MATERIALS AND METHODS
Adult barnacles, Balanus (Amphibalanus) amphitrite, were collected from the concrete columns of the pier at Pak Sha Wan in Hong Kong (22°21′45″N, 114o15′35″E) and were transferred to the laboratory. The nauplii larvae they released were reared to the cyprid stage in the laboratory (Thiyagarajan et al., 2003). Nauplii were cultured at 28°C with a diet of 106 cells ml−1 Chaetoceros gracilis, and generally reached the cyprid stage after 4 days. The cyprids were harvested and used for the settlement assays after being stored at 4°C in the dark overnight.
Larval settlement assays using adult barnacles
As shown in Fig. 1A,B, for the first bioassay, three UV-transparent polycarbonate boxes (50×50×50 mm) were placed in a circular gray PVC container (250 mm in diameter) with one of the boxes housing five to 10 adult barnacles. The polycarbonate boxes were fixed on the bottom of the PVC container with double-sided carbon adhesive tape. The polycarbonate boxes and PVC containers were cleaned with neutral detergent and rinsed with tap water for more than 48 h. New containers were used for every assay to avoid any influence of remaining chemical substances from settled cyprids and juveniles in the previous experiments, even after cleaning of the used containers. The UV-transparent boxes were watertight and did not allow seawater or chemicals through to the seawater out of the boxes in the PVC container. Two hundred cyprids in filtered seawater (FSW) were then added to the container, which was placed under white light at 25°C. The container was covered with a UV-transparent sheet (Palram, Hong Kong). After 72 h, the location of each settled cyprid in the container was recorded.
The second bioassay, to discriminate between barnacles and stones, was designed as follows (Fig. 1D). Three UV-transparent polycarbonate boxes (30×30×30 mm) were placed in a large glass Petri dish (190 mm in diameter) covered with a black sheet outside the bottom and side walls, with one of the boxes housing five to 10 adult barnacles, another box housing five to 10 stones of similar size, shape and color to the barnacles, and the third box empty. Two hundred cyprids were then placed in the large Petri dish under white light. The Petri dish was covered with a UV-transparent sheet (Palram). After 72 h, cyprid settlement sites in the container were observed. The number of settled cyprids in each area (barnacles, stones or none) was plotted.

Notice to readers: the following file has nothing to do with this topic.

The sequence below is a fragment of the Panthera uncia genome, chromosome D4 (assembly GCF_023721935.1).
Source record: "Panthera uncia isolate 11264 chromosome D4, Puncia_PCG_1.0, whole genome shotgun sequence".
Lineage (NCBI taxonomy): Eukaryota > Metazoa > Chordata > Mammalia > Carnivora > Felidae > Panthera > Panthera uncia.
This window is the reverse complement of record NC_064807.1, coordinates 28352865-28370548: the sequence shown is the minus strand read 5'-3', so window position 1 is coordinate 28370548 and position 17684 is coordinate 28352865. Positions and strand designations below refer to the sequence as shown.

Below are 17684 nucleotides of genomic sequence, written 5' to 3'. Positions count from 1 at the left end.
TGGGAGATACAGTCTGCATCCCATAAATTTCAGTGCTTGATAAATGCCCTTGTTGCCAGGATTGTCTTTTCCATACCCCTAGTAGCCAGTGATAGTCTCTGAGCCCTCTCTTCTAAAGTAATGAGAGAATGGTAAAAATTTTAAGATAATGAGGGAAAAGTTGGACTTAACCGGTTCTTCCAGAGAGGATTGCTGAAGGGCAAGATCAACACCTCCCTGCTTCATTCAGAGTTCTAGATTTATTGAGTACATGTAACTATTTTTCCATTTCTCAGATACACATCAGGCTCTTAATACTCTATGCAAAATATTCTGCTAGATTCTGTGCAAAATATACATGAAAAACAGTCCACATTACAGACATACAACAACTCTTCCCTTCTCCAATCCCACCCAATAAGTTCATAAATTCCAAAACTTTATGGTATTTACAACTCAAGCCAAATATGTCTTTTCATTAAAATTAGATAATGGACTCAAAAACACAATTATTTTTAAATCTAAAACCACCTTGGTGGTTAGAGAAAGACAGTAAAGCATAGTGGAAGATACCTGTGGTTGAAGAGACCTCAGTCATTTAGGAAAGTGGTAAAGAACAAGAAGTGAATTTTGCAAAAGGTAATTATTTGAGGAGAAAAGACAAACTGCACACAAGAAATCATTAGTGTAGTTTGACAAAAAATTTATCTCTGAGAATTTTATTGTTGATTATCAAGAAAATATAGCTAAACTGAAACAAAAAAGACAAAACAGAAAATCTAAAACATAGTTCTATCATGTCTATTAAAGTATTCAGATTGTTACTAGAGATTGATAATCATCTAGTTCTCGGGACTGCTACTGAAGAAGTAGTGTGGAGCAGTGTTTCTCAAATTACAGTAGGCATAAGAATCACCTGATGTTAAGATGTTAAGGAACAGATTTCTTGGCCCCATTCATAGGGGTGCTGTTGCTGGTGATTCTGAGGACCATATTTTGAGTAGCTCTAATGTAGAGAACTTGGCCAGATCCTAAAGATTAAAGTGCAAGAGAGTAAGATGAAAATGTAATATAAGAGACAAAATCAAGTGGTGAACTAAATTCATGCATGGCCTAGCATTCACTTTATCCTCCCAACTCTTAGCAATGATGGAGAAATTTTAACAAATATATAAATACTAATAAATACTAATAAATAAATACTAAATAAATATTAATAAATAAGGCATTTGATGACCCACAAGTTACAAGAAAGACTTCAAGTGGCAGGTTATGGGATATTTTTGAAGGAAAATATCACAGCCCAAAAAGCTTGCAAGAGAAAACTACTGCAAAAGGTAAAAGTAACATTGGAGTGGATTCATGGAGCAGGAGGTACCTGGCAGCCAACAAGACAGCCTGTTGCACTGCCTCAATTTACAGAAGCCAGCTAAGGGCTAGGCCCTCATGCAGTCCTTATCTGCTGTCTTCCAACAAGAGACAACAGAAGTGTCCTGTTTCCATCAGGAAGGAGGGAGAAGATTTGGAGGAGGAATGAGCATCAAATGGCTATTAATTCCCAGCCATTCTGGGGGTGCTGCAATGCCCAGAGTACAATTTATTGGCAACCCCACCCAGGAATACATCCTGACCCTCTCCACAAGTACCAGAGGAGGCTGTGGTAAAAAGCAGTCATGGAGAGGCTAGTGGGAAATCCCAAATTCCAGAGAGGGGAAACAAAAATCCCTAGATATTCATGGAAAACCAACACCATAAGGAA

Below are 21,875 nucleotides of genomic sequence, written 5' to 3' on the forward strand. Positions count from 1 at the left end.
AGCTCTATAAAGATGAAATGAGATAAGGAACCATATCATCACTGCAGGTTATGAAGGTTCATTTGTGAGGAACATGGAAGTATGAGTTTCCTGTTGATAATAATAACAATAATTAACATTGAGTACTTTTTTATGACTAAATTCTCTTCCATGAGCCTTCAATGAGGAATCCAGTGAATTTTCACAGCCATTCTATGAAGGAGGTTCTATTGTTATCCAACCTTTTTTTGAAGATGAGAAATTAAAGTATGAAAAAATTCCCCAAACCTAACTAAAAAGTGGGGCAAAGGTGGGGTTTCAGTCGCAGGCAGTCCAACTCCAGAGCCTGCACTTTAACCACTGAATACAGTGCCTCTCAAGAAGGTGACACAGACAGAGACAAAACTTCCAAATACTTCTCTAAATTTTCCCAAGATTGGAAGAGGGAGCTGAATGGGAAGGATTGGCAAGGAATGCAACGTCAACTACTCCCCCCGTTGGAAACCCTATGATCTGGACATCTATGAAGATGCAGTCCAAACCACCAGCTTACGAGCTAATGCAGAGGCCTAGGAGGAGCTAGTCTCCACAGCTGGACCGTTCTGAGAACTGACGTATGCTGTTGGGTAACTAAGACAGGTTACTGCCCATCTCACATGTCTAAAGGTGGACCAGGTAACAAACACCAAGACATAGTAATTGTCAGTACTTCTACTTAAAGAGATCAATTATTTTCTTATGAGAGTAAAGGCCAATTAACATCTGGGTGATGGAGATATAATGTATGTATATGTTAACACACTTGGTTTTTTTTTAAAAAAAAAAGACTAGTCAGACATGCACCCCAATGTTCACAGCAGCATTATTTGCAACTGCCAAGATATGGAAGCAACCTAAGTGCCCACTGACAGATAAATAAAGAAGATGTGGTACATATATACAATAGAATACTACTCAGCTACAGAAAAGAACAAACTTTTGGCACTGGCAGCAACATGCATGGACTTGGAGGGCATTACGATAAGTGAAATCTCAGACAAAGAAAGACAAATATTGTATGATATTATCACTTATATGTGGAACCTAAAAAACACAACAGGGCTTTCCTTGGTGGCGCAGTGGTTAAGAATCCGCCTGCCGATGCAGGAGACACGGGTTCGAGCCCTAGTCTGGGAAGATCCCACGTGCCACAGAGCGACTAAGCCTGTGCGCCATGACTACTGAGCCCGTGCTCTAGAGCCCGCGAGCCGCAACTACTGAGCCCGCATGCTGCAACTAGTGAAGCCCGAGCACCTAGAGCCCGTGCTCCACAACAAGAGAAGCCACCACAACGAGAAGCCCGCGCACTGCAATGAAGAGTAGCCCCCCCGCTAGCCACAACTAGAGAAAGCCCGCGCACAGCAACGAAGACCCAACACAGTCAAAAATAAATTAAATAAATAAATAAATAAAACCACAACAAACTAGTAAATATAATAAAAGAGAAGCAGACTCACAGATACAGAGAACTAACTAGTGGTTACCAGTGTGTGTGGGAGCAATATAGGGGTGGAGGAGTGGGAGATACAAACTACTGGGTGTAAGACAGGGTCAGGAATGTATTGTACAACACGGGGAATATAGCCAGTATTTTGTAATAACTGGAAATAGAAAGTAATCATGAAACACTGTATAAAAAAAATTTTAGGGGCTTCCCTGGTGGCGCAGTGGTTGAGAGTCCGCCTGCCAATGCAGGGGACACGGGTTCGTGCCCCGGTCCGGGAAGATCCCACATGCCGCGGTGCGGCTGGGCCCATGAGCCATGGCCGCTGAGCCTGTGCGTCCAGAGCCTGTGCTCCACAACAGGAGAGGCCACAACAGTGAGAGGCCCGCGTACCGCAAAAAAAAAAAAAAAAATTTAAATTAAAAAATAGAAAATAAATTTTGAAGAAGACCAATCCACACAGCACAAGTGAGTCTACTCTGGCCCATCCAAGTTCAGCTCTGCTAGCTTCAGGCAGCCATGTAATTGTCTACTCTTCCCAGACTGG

The illuminance in the assay container covered with the UV-transparent sheet under the white light was measured by a light meter (UVP, Upland, CA, USA). The illuminance in the container was approximately 6500 lx and no significant differences were detected between areas. Just in case, the position of the box with adult barnacles was changed in each assay to avoid any effect of slight differences in light conditions between areas.
Larval settlement assays for color discrimination
To examine whether cyprids can discriminate surface color of the substratum during settlement, a color selection assay was designed. The outside bottom and side wall of the polystyrene Petri dish (90 mm diameter, Nunc, no. 172958, Penfield, NY, USA) were covered with four different colored papers (red, green, blue and yellow) or four gray papers of different brightness (Fig. 2, supplementary material Fig. S1). Fifty cyprids were placed in each Petri dish with 30 ml FSW. They were incubated under white light at 25°C. The illuminance in the Petri dish was approximately 6500 lx and no significant differences were detected. Just in case, the position of each color was changed in replicate dishes to avoid any effect of slight differences in light conditions between areas. After 48 h, cyprid settlement sites in the Petri dish were observed. The number of settled cyprids in each area was plotted.